Of course she did not get the role, but there was to be much glory and success for Susie in Hollywood. Not at first, however. She almost died out as a perennial ingénue and milktoast heroine in many Paramount pictures.
Just about that time, I asked Susan to join some other young starlets for a Hollywood stage act I was going to take on tour for eight weeks, playing all the key cities.
She was delighted to join Jane Wyman, Ronald Reagan, June Preisser, Arleen Whelan and Joy Hodges, and she was her cute, completely honest self when she told me right to my face that she thought being associated with me “will help my career”.
You come to know people well when you travel with them, and I was surprised that with all of Susan’s luscious, sexy beauty that she was at heart a real Miss Prim, easily shocked by the backstage “stories”, even when they were mild. And her feelings were so easily hurt she dissolved into tears if anyone even looked at her crossly.
She seldom went out, even when we hit such big towns as Philadelphia and New York. If she did go, it was usually with a relative or friend from Brooklyn.
She was an ultra moral and conventional little thing, a quality which endeared her to me fully as much as her loveliness and sweetness. Many years have passed since then. I brought myself back to the present and to the heartbroken girl who had once again come to me with her troubles.
She said, “My reputation is highly valuable to me, or I would not be telling these things against the man I have loved for sO many years.
“But I am shocked to my soul about some of the terrible stories being circulated about why we separated. What I have told you is the truth.
“Since I first met Jess there has never been any other man for me, and I really believe there has never been any other woman in his life.”
A little sigh escaped Susan; she leaned back against the wall and closed her eyes as though she were consciously remembering Jess as he was when they first met and fell in love.
Ge had known Jess when they were both on the Paramount lot, he playing young leads just about as important and lasting as Susie’s ingénue parts.
It wasn’t a case of love at first sight—but they had much in common, particularly their being on just about the same rung of the ladder of fame.
They began to see more and more of one another and discovered their tastes were delightfully similar. Neither liked the nightclub circuit, both liked to save money and they spent hours driving up the beach roads talking about their careers.
Jess was really more ambitious than Susan. He was (and is) a sensitive actor and he had had a greater sampling of real drama at that time than she.
In 1944, they were married, and to all outer appearances, very happy. They continued their simple manner of life, invested their money and continued to keep abreast in their careers. Then, gradually, so gradually that it was hardly important—Susan began to forge ahead. Success wasn’t a blinding thing, in her case. It came, picture by picture, year by year, until today she is one of the most important stars on the 20th lot.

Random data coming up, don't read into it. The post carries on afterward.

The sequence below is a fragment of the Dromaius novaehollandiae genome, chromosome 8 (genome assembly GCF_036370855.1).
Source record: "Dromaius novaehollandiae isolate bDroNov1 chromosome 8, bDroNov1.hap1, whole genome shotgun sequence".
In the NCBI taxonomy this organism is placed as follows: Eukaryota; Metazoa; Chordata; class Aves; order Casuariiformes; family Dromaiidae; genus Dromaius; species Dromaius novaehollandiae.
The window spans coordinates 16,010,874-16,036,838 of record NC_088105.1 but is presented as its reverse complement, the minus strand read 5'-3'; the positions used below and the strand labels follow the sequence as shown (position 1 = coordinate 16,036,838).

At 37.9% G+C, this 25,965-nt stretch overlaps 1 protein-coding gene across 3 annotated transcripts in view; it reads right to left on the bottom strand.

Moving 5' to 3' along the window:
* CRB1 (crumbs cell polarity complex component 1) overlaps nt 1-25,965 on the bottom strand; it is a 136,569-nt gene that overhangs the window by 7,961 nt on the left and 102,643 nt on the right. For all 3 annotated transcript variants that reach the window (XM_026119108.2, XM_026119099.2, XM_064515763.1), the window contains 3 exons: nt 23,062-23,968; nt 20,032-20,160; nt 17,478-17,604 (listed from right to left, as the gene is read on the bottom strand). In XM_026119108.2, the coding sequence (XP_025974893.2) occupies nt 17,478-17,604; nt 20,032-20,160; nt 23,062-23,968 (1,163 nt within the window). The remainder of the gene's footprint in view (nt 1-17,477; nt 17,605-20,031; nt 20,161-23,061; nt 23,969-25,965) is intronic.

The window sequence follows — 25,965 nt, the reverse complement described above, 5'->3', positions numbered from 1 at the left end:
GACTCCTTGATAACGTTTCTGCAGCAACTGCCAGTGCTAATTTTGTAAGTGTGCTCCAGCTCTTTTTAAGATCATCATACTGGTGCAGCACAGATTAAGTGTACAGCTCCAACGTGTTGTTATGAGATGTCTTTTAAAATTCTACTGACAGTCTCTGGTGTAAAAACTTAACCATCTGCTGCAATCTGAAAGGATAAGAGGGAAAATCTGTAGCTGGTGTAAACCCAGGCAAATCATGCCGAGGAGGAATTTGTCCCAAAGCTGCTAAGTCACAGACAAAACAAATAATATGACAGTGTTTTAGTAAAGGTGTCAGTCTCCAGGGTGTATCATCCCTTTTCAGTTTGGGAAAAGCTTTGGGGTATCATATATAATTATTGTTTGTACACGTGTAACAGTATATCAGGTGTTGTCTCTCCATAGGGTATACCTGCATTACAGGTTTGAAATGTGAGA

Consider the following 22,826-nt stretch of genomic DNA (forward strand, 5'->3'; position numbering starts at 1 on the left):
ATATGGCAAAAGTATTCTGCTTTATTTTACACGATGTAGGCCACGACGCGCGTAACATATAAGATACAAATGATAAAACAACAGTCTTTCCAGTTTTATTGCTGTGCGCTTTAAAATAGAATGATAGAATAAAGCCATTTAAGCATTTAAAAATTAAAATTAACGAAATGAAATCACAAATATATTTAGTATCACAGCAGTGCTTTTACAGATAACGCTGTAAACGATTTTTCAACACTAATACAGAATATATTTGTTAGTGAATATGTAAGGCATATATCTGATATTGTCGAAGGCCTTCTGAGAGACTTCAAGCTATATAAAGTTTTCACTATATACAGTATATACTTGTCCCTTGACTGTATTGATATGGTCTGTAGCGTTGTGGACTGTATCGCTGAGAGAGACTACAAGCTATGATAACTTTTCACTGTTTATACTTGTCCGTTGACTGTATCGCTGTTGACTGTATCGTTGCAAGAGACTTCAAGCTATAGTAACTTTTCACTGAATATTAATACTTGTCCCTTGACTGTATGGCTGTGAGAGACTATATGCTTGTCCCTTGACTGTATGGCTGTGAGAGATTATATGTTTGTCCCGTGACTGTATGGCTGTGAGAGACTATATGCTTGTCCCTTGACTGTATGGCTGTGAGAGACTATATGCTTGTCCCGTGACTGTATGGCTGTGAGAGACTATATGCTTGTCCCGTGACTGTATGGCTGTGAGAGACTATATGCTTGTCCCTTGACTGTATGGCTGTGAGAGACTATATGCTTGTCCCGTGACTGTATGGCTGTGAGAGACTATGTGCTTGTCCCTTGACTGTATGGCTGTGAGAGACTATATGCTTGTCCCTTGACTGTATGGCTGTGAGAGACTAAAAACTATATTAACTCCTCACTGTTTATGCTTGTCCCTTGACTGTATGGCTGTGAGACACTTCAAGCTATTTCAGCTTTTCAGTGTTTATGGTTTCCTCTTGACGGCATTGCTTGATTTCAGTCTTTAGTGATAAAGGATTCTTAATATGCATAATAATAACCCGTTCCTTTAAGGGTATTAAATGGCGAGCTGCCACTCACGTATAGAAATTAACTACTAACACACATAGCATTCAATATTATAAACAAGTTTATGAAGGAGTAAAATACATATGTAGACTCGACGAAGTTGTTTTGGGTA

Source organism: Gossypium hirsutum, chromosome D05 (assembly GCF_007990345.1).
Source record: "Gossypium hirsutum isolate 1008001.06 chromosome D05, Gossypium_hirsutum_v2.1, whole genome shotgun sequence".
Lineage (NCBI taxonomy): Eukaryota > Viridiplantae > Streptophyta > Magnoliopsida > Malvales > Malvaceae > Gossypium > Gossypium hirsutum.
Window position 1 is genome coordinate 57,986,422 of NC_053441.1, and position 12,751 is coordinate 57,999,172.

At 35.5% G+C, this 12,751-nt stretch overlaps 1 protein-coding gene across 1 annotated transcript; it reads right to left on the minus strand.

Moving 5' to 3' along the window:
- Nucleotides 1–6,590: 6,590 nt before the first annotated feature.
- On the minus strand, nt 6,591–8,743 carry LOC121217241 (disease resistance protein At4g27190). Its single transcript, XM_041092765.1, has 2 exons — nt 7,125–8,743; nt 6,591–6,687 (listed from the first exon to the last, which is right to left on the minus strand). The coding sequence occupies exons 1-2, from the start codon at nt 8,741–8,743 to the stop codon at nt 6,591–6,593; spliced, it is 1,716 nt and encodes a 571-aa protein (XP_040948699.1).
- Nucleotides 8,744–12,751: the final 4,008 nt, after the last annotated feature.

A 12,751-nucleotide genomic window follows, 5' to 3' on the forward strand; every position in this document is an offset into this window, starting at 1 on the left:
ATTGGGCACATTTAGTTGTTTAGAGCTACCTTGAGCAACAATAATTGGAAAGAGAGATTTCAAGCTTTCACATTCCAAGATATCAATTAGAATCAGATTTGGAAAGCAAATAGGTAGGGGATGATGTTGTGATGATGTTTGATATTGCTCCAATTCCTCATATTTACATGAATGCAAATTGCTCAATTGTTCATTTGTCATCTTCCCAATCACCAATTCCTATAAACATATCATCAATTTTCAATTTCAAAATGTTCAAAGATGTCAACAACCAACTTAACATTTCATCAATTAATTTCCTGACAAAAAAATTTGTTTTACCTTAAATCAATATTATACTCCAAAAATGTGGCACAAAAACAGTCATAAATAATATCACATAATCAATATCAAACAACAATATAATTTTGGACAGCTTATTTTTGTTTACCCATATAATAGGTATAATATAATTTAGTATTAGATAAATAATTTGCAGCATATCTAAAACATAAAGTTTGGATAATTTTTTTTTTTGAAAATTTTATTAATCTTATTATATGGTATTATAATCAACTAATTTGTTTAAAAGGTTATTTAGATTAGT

And, picture by picture, year by year, until there were few and then no offers, Jess’ career moved backward.
A resentment he must really have felt against fate and himself, Jess began to take out on Susan. They fought frequently and he became very unreasonable about how she spent her money.
“But even then,” went on Susan, “there were many wonderful times of happiness between us, particularly after the boys were born.
“Jess can be so charming. He is handsome and young and no one has insisted louder than I that he has real ability as an actor.
“Recently, he has been getting some offers. I hope they keep coming for him. If so, I’m sure Jess will be himself again. He is easily discouraged and he had only three days’ work in his new picture.”
“If Jess does change, is there any chance of your taking him back, Susan?” I asked. “Perhaps he has learned his lesson.”
“No, no”, she cried, “Never. It’s too late. There have been too many ‘lessons,’ too many ‘new’ starts, too many times to forgive. When I could keep things to myself and no one else knew about it, I could take it. But this time there were not only the police, but we had a houseguest, Martha Little, staying with us. She is the sister of one of my old schoolmates from Brooklyn.
“Soon—just as soon as Jess signs the property settlement—I shall take the children to a ranch in Nevada and file for my divorce,” she said. And I knew she meant it. “Now that the end has come, I want it over as soon as possible.”
She picked up her bag and prepared to leave. She had talked as fully and as much as she could. The wounds were literally so fresh that she could go no further.
But as she rose she said, “There’s just one thing, Louella. Despite the sad memory of what brought on our final break, don’t be too bitter against Jess in the future. In every marriage breakup there are two sides, and I’m not pretending to paint myself as an angel and Jess as a devil.
“I have a temper and a hot tongue, and I work so hard I’m frequently tired and almost sick with nerves. Movie stars are never easy to live with, and no one knows that better than I.”
I said, “I suppose a psychiatrist might say that Jess’ sudden violence was a defense mechanism against living in a set of circumstances intolerable to a man’s pride, or perhaps a guilt complex from doing nothing about the situation.
“Perhaps, Susie,” I added as I walked with her to the door, “Jess’ violence was not really directed so much against you as it was against himself.”
“Maybe,” she replied softly, “I don’t know. I just know that my marriage is finished and done with—a sorry, shabby ending to many moments of happiness. My heart aches very much, but it is closed forever on the past.”
—BY LOUELLA PARSONS
(Susan Hayward can be seen in 20th Century-Fox’s CinemaScope, Demetrius And The Gladiators.)
It is a quote. MODERN SCREEN MAGAZINE NOVEMBER 1953